American Icon

American Icon: Fitzgerald's 'The Great Gatsby' in Critical and Cultural Context

Robert Beuka
Copyright Date: 2011
Published by: Boydell and Brewer,
Pages: 176
https://www.jstor.org/stable/10.7722/j.ctt1x727p
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  • Book Info
    American Icon
    Book Description:

    Fitzgerald's ‘The Great Gatsby’ is widely seen as the quintessential "great American novel," and the extensive body of criticism on the work bears out its significance in American letters. ‘American Icon’ traces its reception and its canonical status in American literature, popular culture, and educational experience. It begins by outlining the novel's critical reception from its publication in 1925, to very mixed reviews, through Fitzgerald's death, when it had been virtually forgotten. Next, it examines the posthumous revival of Fitzgerald studies in the 1940s and its intensification by the New Critics in the 1950s, focusing on how and why the novel began to be considered a masterpiece of American literature. It then traces the growth of the "industry" of ‘Gatsby’ criticism in the ensuing decades, stressing how critics of recent decades have opened up study of the economic, sexual, racial, and historical aspects of the text. The final section discusses the larger-than-life status 'Gatsby' has attained in American education and popular culture, suggesting that it has not only risen from the critical ash heaps into which it was initially discarded, but also that it has become part of the fabric of American culture in a way that few other works have. Robert Beuka is Professor of English at Bronx Community College, City University of New York.

    eISBN: 978-1-57113-815-6
    Subjects: Language & Literature

Table of Contents

  1. Front Matter
    (pp. i-vi)
  2. Table of Contents
    (pp. vii-viii)
  3. Preface
    (pp. ix-x)
  4. 1: A Book of the Season Only: Early Reactions to The Great Gatsby
    (pp. 1-21)

    The Great American Novel: What does this phrase signify? Is there such a thing, and if so, what is it? In the roughly one and a half centuries in which Americans have produced novels equipped to stand the test of time, few could be said to have the qualities to elevate them into such rarefied air. Critical consensus would put F. Scott Fitzgerald’s The Great Gatsby on the short list of candidates for the title of Great American Novel — alongside such works as Melville’s Moby Dick, Twain’s The Adventures of Huckleberry Finn, and Hawthorne’s The Scarlet Letter. It certainly...

  5. 2: A Green Light: The “Fitzgerald Revival” and the Making of a Masterpiece, 1940–59
    (pp. 22-56)

    One of F. Scott Fitzgerald’s more famous and oft-quoted statements is an observation he jotted down amidst the working notes for his final, unfinished novel: “There are no second acts in American lives.” This observation is regularly exhumed and reused in our own day, by everyone from journalists to sportswriters to pop-culture bloggers, typically as a preamble to a story about some ephemeral newsmaker who has, after a period of obscurity, reemerged into the limelight. Some observation along the lines of, “Fitzgerald got it wrong!” will invariably be the cheeky rejoinder that then leads in to a tale of some...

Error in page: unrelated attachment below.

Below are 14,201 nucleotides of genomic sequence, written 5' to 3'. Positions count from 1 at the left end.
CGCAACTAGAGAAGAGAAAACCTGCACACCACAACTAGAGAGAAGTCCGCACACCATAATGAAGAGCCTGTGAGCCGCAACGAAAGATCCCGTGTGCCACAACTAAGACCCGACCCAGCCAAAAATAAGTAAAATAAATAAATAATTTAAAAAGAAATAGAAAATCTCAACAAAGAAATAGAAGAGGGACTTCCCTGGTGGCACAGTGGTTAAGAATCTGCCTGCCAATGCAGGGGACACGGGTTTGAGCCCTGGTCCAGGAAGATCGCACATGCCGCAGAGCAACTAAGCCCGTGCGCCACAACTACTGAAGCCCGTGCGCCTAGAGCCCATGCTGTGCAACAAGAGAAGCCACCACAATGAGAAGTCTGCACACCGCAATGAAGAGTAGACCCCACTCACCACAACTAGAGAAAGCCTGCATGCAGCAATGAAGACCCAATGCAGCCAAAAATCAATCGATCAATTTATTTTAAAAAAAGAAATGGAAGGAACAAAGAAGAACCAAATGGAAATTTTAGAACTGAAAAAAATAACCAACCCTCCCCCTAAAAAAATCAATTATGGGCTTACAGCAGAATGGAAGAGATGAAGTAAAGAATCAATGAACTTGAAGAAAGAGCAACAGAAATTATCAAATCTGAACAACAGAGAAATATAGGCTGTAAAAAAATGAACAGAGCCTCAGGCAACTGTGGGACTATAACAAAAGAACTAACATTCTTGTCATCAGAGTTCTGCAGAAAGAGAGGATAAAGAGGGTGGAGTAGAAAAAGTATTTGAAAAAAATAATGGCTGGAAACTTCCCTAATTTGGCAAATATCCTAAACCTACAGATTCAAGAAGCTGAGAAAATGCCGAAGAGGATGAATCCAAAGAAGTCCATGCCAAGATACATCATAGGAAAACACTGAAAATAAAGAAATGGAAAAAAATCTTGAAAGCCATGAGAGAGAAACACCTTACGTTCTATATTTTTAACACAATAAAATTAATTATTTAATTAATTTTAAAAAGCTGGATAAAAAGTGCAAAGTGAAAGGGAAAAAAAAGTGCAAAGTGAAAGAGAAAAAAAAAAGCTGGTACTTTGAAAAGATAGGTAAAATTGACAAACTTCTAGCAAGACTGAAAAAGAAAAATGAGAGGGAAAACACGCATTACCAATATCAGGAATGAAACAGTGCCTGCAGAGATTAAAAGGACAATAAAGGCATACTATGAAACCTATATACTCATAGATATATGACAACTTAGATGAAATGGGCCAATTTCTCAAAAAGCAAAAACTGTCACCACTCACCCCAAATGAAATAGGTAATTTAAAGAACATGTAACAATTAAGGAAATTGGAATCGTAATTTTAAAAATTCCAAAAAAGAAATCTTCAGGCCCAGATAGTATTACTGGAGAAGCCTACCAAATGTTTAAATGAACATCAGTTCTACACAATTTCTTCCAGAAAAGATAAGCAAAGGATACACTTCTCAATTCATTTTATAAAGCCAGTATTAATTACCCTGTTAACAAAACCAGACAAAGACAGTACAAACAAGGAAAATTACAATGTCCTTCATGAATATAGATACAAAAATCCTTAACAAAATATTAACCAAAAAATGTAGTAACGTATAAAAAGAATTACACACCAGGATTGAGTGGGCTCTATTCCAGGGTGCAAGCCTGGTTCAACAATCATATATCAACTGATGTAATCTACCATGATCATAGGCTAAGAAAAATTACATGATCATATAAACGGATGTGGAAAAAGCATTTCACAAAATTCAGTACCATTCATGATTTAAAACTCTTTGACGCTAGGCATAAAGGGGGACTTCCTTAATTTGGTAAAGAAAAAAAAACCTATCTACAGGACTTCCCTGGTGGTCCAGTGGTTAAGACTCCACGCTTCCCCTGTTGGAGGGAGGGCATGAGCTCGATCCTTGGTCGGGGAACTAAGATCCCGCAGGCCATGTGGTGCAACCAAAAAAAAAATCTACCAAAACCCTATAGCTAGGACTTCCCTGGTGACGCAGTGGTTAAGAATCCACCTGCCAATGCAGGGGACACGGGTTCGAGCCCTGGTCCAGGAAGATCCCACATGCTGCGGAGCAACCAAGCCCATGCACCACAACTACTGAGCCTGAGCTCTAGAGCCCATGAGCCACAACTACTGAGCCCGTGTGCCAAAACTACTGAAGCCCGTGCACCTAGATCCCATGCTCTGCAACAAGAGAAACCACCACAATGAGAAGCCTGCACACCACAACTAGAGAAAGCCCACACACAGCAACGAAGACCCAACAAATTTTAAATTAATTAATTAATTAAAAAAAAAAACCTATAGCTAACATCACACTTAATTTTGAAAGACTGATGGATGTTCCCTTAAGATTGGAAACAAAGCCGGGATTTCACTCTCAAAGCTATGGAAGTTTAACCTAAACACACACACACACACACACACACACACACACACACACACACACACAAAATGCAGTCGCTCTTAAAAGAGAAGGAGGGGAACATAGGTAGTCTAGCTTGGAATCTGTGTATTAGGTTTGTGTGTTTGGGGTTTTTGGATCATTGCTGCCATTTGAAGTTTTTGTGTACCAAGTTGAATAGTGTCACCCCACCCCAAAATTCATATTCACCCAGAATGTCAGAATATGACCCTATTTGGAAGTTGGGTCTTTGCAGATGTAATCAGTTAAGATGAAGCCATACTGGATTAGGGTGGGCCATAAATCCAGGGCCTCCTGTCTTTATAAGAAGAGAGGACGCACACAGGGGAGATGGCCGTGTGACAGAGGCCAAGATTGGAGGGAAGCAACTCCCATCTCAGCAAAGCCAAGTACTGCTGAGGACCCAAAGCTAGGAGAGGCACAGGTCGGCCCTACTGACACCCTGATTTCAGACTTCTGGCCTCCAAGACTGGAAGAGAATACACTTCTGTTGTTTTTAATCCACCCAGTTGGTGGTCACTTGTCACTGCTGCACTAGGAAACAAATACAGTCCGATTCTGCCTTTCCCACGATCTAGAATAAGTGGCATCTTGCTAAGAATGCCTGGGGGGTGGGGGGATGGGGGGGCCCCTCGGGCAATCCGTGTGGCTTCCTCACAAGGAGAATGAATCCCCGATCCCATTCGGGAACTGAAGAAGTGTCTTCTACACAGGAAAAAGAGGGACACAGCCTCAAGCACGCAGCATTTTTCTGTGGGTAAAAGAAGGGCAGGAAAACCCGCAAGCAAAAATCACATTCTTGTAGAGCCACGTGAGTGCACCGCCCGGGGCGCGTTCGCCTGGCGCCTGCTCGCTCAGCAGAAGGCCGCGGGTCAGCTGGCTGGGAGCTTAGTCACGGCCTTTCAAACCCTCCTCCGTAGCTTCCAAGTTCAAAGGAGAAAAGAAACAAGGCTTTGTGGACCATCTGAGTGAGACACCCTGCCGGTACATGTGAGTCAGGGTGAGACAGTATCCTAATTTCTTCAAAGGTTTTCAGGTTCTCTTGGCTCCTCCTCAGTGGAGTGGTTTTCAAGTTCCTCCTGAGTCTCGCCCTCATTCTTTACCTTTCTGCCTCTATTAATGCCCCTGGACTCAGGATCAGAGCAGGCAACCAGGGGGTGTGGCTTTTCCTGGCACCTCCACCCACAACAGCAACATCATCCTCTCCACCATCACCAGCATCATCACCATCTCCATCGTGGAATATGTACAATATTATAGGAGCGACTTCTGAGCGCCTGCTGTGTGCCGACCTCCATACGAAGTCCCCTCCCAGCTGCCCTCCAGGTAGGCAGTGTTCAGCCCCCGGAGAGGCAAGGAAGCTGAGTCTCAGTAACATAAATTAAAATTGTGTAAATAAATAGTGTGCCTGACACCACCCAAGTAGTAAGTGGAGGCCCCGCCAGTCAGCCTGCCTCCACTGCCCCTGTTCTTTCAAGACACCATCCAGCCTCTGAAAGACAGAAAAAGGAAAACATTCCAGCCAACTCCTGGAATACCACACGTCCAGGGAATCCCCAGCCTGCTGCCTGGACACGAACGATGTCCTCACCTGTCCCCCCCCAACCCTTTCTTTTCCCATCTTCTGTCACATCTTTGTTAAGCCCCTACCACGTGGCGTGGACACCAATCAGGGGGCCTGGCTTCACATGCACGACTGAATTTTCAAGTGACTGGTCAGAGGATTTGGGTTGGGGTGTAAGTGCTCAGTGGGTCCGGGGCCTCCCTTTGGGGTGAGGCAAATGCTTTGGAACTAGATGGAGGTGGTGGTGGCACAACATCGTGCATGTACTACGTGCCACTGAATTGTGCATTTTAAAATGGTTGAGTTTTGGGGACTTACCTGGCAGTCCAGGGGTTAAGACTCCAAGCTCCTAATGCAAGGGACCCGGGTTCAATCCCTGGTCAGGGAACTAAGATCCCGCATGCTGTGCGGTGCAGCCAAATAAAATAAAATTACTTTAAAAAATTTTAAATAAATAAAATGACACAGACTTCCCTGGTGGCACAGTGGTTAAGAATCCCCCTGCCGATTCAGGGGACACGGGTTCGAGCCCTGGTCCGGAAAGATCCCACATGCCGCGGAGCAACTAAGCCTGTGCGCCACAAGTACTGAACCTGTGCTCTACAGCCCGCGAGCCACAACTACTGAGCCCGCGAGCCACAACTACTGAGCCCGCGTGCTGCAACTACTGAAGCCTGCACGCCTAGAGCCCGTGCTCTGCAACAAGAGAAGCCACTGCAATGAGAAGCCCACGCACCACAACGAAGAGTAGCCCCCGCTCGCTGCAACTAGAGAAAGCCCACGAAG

6. 3: The Gatsby Industry: Tracing Patterns and Pushing Boundaries in the Criticism of the Sixties and Seventies
    (pp. 57-92)

    As we have seen, during the span of time from F. Scott Fitzgerald’s death to the end of the 1950s, The Great Gatsby went from being a largely forgotten novel — one remembered, if at all, as a period piece of the Roaring Twenties — to an established classic of American literature. Following the popular revival of interest in Fitzgerald’s life and writings, the scholarly revival led to the firm entrenchment of Gatsby in the national canon. Discussion and debate over the novel in the literary journals had taken, by the end of the decade, a fairly predictable shape, with...

  7. 4: Gatsby, in Theory (and Out): New Paradigms in the Eighties and Nineties
    (pp. 93-117)

    If the period from the end of World War II to the end of the fifties saw the dramatic rise of The Great Gatsby from neglected novel to celebrated American masterpiece, and if the sixties and seventies saw the further canonization of Gatsby in particular and the rise of Fitzgerald studies in general, the eighties and nineties would see Gatsby criticism turn in new directions yet again. This period lacks the dramatic arc of the previous four decades (after all, the battle for recognition of Gatsby as a great American novel had long since been won, and seemingly every conceivable...

  8. 5: Twenty-First-Century G: The Great Gatsby as Cultural Icon
    (pp. 118-142)

    While it is surely too soon to make definitive statements about the trajectory of Gatsby criticism in the new millennium, certainly the industry is alive and well, as the volume of scholarly output continues unabated. While one could argue that the age of high theory has passed, the theoretically informed approaches of the 1980s and ’90s have impacted the shape of Gatsby criticism to this day. Of particular note is the sustained interest in the historicity of the text, and particularly how it responded to the discourses of its own moment — from pervasive notions about race, gender, and national...

  9. Works Cited
    (pp. 143-156)
  10. Index
    (pp. 157-162)
  11. Back Matter
    (pp. 163-163)